Understanding how to disagree and still respect
Nineteenth century poet Walt Whitman once wrote “I hear America singing.”
Ah, those were the days.
What might Whitman write today? “I hear America screeching, screaming, and swearing.”
Whatever our personal politics, most of us would surely agree that the words “civil discourse” have in our time become an oxymoron. Civility has thrown on a backpack and a pair of boots, and taken a long hike. Discourse now features people shrieking at one another. The citizen with the bullhorn or the thug willing to punch somebody in the nose is the winner, truth and reason be damned.
Lately, on some of our college campuses, mobs shout down speakers or refuse them entry into a lecture hall. At recent town hall meetings, we saw this same mob mentality, with some elected representatives being heckled or even unable to speak because of hordes of shouting, crazed citizens. Instead of debating controversial ideas or reasoning their way through some political thicket, many of the talking heads in our media, depending on their politics, slant the news and show open contempt for those who disagree with them.
Now, I am going to sound like one of those geezers who are always touting the good old days, but there was a time when opponents in matters of politics, culture, and religion actually sat together and discussed an issue without need of fascistic bullying. And in case you think I am a nostalgic senior looking back at the past through rose-tinted glasses, then I suggest you pick up a copy of Open To Debate: How William F. Buckley Put Liberal America On The Firing Line (Broadside Books, 2016, 357 pages, $28.99).
In Open To Debate, author Heather Hendershot takes us on a tour of William F. Buckley’s life, exploring in particular his long-running television show, “Firing Line.” Buckley, a Yale graduate from a privileged background, is credited by some as singlehandedly reviving American conservatism in the years after World War II. He first gained fame with God and Man at Yale, a book critical of that institution and its academic bigotry. He founded a magazine, National Review, which continues to speak to certain kinds of conservatives. Over the years, he spoke at hundreds of conservative gatherings over the years. In 1965, Buckley ran for mayor of New York City on the Conservative Party ticket, quipping when asked what he would do if he won the election: “I’d demand a recount.”
But it was “Firing Line” that did most to propel Buckley and his conservative causes into the public eye. Buckley’s lanky figure, sprawled back in a chair, pencil or pen and clipboard at the ready, the drawling voice, the droll comments: these were his trademarks, and Americans who followed politics regarded him as the spokesperson for American conservatives.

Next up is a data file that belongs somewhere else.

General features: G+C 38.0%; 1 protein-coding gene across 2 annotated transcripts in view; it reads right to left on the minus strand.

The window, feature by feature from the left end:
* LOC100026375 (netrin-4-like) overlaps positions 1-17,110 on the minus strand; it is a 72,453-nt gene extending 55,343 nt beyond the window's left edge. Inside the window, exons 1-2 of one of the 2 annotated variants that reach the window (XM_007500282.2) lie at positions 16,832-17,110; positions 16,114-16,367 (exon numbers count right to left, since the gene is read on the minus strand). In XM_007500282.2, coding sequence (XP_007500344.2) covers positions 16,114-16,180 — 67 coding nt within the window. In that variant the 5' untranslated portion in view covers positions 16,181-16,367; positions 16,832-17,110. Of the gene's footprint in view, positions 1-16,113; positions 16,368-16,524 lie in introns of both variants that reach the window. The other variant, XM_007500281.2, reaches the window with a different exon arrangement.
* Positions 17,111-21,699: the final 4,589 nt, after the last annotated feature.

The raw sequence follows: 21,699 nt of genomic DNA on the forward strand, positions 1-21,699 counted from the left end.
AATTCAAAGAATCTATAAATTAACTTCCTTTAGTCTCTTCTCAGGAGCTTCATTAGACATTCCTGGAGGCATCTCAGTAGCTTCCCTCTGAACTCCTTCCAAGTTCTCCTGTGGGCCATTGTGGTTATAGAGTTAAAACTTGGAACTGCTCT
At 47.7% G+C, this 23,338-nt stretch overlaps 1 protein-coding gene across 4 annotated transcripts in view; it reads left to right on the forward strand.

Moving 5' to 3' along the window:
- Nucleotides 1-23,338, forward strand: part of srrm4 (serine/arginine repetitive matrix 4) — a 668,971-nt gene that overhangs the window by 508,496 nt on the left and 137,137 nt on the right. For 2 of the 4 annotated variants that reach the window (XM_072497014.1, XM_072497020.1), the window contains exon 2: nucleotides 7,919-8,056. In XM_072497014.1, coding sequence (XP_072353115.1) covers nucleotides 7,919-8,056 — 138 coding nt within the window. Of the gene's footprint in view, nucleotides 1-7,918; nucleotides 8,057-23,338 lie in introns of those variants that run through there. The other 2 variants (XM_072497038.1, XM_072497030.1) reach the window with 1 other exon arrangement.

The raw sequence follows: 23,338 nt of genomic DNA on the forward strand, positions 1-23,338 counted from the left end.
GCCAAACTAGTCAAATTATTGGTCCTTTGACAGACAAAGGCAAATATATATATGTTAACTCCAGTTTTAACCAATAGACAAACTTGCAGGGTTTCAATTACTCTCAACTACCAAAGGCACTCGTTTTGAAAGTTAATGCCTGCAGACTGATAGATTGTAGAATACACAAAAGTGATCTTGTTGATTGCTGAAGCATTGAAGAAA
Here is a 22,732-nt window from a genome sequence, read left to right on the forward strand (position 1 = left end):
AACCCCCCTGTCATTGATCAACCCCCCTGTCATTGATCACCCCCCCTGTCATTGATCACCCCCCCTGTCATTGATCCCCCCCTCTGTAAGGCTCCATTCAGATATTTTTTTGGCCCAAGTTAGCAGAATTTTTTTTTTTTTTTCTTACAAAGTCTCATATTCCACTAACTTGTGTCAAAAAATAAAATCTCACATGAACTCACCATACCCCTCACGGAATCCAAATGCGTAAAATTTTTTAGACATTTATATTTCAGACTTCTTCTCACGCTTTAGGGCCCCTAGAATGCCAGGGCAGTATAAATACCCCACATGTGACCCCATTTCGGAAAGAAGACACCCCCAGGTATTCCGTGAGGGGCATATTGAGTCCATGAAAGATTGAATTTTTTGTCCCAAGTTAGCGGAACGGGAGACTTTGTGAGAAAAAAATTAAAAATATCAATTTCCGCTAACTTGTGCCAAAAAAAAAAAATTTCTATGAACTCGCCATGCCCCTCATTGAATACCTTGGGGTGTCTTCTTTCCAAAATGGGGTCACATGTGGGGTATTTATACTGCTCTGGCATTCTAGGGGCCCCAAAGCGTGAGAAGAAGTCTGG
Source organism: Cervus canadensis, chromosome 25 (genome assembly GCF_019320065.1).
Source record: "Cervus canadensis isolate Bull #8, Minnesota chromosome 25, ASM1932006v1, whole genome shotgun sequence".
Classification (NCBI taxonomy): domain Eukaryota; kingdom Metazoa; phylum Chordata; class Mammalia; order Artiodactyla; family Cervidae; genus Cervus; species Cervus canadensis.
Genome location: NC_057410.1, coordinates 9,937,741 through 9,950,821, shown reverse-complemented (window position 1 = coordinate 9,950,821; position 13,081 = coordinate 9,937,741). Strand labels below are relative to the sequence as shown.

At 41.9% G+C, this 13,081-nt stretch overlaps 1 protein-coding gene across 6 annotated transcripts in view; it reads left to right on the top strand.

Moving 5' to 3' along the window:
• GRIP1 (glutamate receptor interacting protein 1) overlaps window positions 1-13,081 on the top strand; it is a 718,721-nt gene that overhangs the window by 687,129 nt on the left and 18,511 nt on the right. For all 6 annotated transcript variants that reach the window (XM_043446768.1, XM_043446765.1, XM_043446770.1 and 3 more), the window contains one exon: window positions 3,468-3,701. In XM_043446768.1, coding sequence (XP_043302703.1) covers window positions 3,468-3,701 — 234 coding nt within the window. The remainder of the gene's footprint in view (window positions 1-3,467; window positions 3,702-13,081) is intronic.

What makes Open To Debate a valuable book at this point in our country’s history are Hendershot’s constant reminders that “Firing Line” regularly featured liberal guests, men and women ranging from Norman Mailer to Allard Lowenstein, from Betty Friedan to Black Panther Huey P. Newton. Many of these guests made multiple appearances, including ultraliberal professor John Kenneth Galbraith, who became close friends with Buckley. Though occasionally tempers flared during these discussions — and that was Buckley’s aim, to discuss issues with people from the opposite camp, to try and understand why they believed as they did — for the most part these shows featured debate, real debate, rather than rage and insults.
In “Conclusion: In Praise of Honest Intellectual Combat,” Hendershot reminds us of the lessons we can learn from “Firing Line.” The show ran for 33 years, and its episodes, many of which can be found online in sites like YouTube, give us a fascinating look at those years: civil rights, feminism, the death penalty, the Soviet Union, Watergate, and a hundred other topics. We can also see, as Hendershot points out, the turn of the country from left to right between the 1960s and 1980s.
Most important of all, Hendershot shows a style of debate rarely seen in our contemporary political wars. Regarding the “Firing Line” episodes, Hendershot writes, “You will also learn that political discussion is at its best when it brings with it a strong sense of humor and a willingness not to vilify the opposition as the Enemy. Politics is a serious business, but rage doesn’t improve the quality of your debating ….”
In our immediate present, perhaps especially in online communications, rage is king while real debate has become a scullery maid. The obscenities that pop up in public discourse, the mobs of recent months, our unwillingness to seek compromise on issues like health care and immigration, our inability to conduct civil, rational discussions in private debates with family or friends, our dismissal of those who disagree with us as The Enemy: this is the current state of discourse in America.
At the very end of Open To Debate, Hendershot takes us to a 1983 episode of Firing Line, where Buckley remarks to guest Mortimer Adler that conversation is either a meeting of minds or “the crystallization of differences.” Adler replied: “Either understood agreement or understood disagreement, but understanding comes first. People who disagree with what they don’t understand are impertinent, and people who agree with what they don’t understand are inane. And inanity and impertinence rule the roost most of the time, I think.”
Adler makes an important point. Were he alive today, he might add that fury, violence, and deaf ears rule the roost as well.